Friday, October 21, 2011

Poetry Friday - A review of Cat Poems

When I come home, my three dogs always give me an enthusiastic welcome, even if I have only been gone for ten minutes. My two cats have a different approach. First their feign indifference. Then then come over and give me a look as if to say "and where were you may I ask?" Only after they have made it clear that I really am not worthy of their notice will they condescend to say hello. Such is the way of cats. 

Today's poetry picture book perfectly captures the quirky personalities of cats. 

Dave Crawley
Illustrated by Tamara Petrosino
Poetry Picture Book
For ages 7 to 10
Boyds Mills Press, 2005, 1-59078-287-9
   Anyone who has spent a decent amount of time with a cat knows that cats are singular creatures that cannot be forced to do things that they do not want to do. If you think that you have the upper hand, you will soon discover that you have been had, and that the feline is the one who has won the battle. Don’t believe me? Well, take a look at this book, and you will see what I am talking about.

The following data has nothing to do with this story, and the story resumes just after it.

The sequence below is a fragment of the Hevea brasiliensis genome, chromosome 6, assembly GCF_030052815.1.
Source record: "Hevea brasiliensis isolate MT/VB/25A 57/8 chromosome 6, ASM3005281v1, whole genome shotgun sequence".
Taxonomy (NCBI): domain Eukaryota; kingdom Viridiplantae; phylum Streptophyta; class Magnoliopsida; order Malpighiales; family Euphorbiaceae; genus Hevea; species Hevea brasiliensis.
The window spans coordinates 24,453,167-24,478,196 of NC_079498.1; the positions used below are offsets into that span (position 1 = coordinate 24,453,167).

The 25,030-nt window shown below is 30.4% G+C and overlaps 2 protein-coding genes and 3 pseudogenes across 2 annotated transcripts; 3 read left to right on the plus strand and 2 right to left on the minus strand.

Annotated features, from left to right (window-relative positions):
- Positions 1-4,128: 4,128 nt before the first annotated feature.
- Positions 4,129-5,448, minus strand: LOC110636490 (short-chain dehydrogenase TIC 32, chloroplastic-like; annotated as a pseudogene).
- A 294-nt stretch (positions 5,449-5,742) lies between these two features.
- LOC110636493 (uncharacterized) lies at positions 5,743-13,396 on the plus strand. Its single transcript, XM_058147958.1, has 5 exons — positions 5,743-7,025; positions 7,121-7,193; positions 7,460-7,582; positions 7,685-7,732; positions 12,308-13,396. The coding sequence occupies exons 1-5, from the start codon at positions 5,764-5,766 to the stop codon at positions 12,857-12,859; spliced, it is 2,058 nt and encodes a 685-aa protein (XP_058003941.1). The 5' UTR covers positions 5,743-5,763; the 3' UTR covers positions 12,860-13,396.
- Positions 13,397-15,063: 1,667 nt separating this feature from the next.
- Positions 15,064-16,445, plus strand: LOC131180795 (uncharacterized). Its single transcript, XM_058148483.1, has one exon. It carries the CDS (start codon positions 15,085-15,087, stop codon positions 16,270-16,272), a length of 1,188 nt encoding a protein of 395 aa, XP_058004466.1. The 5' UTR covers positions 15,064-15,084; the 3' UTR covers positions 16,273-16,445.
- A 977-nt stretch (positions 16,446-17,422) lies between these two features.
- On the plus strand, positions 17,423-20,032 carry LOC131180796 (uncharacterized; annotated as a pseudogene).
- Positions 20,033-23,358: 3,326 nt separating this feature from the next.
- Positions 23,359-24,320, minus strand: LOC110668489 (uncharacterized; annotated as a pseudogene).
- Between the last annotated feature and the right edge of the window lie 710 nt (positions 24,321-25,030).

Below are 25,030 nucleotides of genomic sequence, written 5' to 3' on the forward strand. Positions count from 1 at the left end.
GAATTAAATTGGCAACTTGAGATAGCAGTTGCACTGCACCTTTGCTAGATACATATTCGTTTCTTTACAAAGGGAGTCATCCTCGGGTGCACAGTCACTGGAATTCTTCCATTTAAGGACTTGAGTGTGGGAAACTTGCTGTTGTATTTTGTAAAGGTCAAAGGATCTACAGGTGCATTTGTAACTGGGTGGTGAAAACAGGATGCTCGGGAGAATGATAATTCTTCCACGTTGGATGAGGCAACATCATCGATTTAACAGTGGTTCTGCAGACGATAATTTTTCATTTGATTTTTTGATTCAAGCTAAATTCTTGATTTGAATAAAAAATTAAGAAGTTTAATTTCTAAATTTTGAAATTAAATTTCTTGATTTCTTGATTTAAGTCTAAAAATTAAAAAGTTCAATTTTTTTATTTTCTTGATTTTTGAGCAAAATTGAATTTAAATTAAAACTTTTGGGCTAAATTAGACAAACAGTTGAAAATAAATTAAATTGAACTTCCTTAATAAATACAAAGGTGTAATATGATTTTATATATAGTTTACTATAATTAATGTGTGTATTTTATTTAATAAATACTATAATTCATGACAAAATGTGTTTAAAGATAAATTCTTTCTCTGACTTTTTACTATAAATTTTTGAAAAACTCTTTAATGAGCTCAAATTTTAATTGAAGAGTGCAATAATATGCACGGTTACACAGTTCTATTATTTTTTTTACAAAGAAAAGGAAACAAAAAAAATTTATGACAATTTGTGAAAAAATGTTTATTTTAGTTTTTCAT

The author begins by telling us about Malabar. Malabar was a beautiful cat who was chosen to be the new spokescat for Fluffyfood, a brand of cat food. After being groomed, stroked, and combed by a team of people, Malabar was offered two cans of food. One was Fluffyfood, and one was “another brand.” While the cameras rolled and “watchers clapped,” Malabar began to eat the food. The problem was that he chose to eat the rival brand of food instead of the sample of Fluffyfood.
  Then there is the story about the cat who cannot read, “To think he could would be absurd.” Though words on a page are beyond him, this cat does seem to know how to read minds. I say this, because whenever his mistress tries to read a book, the cat “stops and flops on chapter one” making it impossible for the girl to do her homework. The cat clearly knows that the girl “didn’t want to work,” and he makes it easy for her to avoid doing so.
   Unlike dogs, cats are not really interested in pleasing their people. They will not do tricks, and rarely respond to efforts to train them. The truth is that cats are far too intelligent to chase sticks, to sit on command, or to come when they are called. Why should they when they know all too well that we humans will feed them and play with them no matter what they do. It would seem that cats are adept people trainers.
   In this book, Dave Crawley’s delightful poems are paired with Tamara Petrosino’s illustrations to give cat lovers of all ages a special cat-centric bookish experience. Cat owners will nod as they read about the felines in his poems, recognizing attitudes and behaviors. They will laugh at the cat antics described, and will appreciate that Dave Crawley is clearly an unrepentant cat fan.

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